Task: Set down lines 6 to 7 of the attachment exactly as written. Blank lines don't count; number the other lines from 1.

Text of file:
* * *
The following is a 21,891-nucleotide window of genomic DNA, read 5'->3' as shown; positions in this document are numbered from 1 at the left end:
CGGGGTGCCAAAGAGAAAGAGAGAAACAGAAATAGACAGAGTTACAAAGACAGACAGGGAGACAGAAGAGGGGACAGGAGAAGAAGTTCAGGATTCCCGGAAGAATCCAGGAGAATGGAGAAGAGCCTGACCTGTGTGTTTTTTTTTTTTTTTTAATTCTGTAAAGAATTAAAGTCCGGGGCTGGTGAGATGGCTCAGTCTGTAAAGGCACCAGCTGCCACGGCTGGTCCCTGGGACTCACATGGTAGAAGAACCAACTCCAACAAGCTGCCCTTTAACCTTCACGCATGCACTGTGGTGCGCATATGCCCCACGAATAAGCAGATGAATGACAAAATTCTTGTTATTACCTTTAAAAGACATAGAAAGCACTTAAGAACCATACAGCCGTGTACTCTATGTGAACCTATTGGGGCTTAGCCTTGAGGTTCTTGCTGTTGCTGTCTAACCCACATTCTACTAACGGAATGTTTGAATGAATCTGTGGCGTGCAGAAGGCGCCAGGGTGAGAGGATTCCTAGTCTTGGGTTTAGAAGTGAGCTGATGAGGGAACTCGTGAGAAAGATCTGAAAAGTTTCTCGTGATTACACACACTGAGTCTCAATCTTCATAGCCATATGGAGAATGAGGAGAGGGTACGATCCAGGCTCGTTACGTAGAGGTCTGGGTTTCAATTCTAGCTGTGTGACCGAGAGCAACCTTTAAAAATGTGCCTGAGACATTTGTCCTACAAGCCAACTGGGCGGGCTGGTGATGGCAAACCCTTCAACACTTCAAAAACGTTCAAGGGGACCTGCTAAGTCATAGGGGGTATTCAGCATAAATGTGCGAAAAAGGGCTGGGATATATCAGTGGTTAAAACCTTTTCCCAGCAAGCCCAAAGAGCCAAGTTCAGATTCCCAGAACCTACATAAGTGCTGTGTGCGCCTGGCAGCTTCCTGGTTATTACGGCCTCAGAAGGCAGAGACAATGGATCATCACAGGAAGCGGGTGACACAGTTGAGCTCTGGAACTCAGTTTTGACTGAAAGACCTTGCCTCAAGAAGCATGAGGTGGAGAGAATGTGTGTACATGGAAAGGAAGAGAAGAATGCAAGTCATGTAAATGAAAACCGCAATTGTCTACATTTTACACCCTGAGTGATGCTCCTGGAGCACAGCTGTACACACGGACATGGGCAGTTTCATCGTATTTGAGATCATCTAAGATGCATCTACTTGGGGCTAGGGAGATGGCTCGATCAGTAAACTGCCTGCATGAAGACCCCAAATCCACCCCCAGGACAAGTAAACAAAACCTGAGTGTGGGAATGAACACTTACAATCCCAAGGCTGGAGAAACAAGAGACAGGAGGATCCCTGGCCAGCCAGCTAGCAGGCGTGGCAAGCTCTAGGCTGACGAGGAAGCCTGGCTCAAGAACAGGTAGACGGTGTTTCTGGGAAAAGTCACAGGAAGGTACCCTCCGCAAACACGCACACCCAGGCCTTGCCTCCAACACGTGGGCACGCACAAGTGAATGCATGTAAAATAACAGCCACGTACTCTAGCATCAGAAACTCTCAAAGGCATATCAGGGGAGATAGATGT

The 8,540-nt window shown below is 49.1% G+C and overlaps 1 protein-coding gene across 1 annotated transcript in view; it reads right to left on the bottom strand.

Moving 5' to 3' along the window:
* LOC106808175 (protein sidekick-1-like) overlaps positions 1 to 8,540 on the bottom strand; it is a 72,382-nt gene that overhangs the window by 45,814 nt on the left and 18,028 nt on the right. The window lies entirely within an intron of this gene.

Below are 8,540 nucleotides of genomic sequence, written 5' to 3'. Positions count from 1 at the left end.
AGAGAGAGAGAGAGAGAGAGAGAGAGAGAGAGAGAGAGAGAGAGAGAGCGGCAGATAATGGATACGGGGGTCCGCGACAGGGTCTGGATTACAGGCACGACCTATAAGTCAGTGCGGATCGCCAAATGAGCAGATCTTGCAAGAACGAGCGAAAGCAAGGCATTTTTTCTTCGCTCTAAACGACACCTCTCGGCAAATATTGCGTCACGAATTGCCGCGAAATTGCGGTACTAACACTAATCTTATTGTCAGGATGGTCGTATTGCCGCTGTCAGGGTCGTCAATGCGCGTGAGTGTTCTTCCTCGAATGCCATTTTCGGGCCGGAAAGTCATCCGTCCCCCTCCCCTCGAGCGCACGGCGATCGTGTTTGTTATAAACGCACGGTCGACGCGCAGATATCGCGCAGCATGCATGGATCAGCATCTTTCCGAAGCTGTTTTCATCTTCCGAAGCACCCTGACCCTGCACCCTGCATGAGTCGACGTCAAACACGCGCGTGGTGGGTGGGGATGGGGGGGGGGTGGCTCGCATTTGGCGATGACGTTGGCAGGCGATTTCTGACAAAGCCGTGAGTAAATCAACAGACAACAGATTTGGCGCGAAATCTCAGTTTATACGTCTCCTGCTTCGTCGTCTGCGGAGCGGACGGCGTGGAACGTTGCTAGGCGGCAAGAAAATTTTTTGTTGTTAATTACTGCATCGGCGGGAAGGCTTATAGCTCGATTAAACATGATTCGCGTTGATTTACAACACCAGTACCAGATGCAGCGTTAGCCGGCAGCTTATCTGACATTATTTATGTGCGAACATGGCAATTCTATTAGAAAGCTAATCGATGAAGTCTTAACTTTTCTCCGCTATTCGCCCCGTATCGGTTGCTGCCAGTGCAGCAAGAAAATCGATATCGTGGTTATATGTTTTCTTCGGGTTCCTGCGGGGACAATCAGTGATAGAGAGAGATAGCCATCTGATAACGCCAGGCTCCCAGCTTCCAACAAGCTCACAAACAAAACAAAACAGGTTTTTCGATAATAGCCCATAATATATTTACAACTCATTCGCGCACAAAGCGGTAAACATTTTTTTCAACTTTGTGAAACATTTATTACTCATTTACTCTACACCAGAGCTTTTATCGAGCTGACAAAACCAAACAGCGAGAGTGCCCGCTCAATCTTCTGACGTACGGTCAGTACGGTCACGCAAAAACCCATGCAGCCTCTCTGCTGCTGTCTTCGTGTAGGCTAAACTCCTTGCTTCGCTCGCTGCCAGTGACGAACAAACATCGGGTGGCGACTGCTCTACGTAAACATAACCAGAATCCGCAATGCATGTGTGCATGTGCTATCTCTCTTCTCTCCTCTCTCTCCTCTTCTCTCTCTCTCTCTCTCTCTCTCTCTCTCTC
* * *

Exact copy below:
Below are 8,540 nucleotides of genomic sequence, written 5' to 3'. Positions count from 1 at the left end.
AGAGAGAGAGAGAGAGAGAGAGAGAGAGAGAGAGAGAGAGAGAGAGAGCGGCAGATAATGGATACGGGGGTCCGCGACAGGGTCTGGATTACAGGCACGACCTATAAGTCAGTGCGGATCGCCAAATGAGCAGATCTTGCAAGAACGAGCGAAAGCAAGGCATTTTTTCTTCGCTCTAAACGACACCTCTCGGCAAATATTGCGTCACGAATTGCCGCGAAATTGCGGTACTAACACTAATCTTATTGTCAGGATGGTCGTATTGCCGCTGTCAGGGTCGTCAATGCGCGTGAGTGTTCTTCCTCGAATGCCATTTTCGGGCCGGAAAGTCATCCGTCCCCCTCCCCTCGAGCGCACGGCGATCGTGTTTGTTATAAACGCACGGTCGACGCGCAGATATCGCGCAGCATGCATGGATCAGCATCTTTCCGAAGCTGTTTTCATCTTCCGAAGCACCCTGACCCTGCACCCTGCATGAGTCGACGTCAAACACGCGCGTGGTGGGTGGGGATGGGGGGGGGGTGGCTCGCATTTGGCGATGACGTTGGCAGGCGATTTCTGACAAAGCCGTGAGTAAATCAACAGACAACAGATTTGGCGCGAAATCTCAGTTTATACGTCTCCTGCTTCGTCGTCTGCGGAGCGGACGGCGTGGAACGTTGCTAGGCGGCAAGAAAATTTTTTGTTGTTAATTACTGCATCGGCGGGAAGGCTTATAGCTCGATTAAACATGATTCGCGTTGATTTACAACACCAGTACCAGATGCAGCGTTAGCCGGCAGCTTATCTGACATTATTTATGTGCGAACATGGCAATTCTATTAGAAAGCTAATCGATGAAGTCTTAACTTTTCTCCGCTATTCGCCCCGTATCGGTTGCTGCCAGTGCAGCAAGAAAATCGATATCGTGGTTATATGTTTTCTTCGGGTTCCTGCGGGGACAATCAGTGATAGAGAGAGATAGCCATCTGATAACGCCAGGCTCCCAGCTTCCAACAAGCTCACAAACAAAACAAAACAGGTTTTTCGATAATAGCCCATAATATATTTACAACTCATTCGCGCACAAAGCGGTAAACATTTTTTTCAACTTTGTGAAACATTTATTACTCATTTACTCTACACCAGAGCTTTTATCGAGCTGACAAAACCAAACAGCGAGAGTGCCCGCTCAATCTTCTGACGTACGGTCAGTACGGTCACGCAAAAACCCATGCAGCCTCTCTGCTGCTGTCTTCGTGTAGGCTAAACTCCTTGCTTCGCTCGCTGCCAGTGACGAACAAACATCGGGTGGCGACTGCTCTACGTAAACATAACCAGAATCCGCAATGCATGTGTGCATGTGCTATCTCTCTTCTCTCCTCTCTCTCCTCTTCTCTCTCTCTCTCTCTCTCTCTCTCTCTCTC